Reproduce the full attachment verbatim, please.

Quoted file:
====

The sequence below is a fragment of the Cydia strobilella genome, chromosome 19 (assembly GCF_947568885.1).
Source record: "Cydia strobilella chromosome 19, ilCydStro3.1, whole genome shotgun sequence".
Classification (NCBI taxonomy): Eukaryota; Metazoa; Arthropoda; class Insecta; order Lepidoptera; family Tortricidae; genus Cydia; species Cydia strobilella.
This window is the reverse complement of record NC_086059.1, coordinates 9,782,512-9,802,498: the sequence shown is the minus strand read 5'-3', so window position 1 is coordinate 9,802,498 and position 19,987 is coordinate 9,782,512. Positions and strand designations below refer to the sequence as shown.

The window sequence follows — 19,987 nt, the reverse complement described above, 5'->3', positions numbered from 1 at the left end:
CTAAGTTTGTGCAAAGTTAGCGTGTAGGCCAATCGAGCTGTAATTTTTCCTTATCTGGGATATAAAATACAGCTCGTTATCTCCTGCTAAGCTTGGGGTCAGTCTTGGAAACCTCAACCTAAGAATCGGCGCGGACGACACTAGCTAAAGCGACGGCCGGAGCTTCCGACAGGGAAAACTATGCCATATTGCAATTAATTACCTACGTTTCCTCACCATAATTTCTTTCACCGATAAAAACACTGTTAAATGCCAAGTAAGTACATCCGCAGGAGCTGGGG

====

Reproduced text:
The sequence below is a fragment of the Cydia strobilella genome, chromosome 19 (assembly GCF_947568885.1).
Source record: "Cydia strobilella chromosome 19, ilCydStro3.1, whole genome shotgun sequence".
Classification (NCBI taxonomy): Eukaryota; Metazoa; Arthropoda; class Insecta; order Lepidoptera; family Tortricidae; genus Cydia; species Cydia strobilella.
This window is the reverse complement of record NC_086059.1, coordinates 9,782,512-9,802,498: the sequence shown is the minus strand read 5'-3', so window position 1 is coordinate 9,802,498 and position 19,987 is coordinate 9,782,512. Positions and strand designations below refer to the sequence as shown.

The window sequence follows — 19,987 nt, the reverse complement described above, 5'->3', positions numbered from 1 at the left end:
CTAAGTTTGTGCAAAGTTAGCGTGTAGGCCAATCGAGCTGTAATTTTTCCTTATCTGGGATATAAAATACAGCTCGTTATCTCCTGCTAAGCTTGGGGTCAGTCTTGGAAACCTCAACCTAAGAATCGGCGCGGACGACACTAGCTAAAGCGACGGCCGGAGCTTCCGACAGGGAAAACTATGCCATATTGCAATTAATTACCTACGTTTCCTCACCATAATTTCTTTCACCGATAAAAACACTGTTAAATGCCAAGTAAGTACATCCGCAGGAGCTGGGG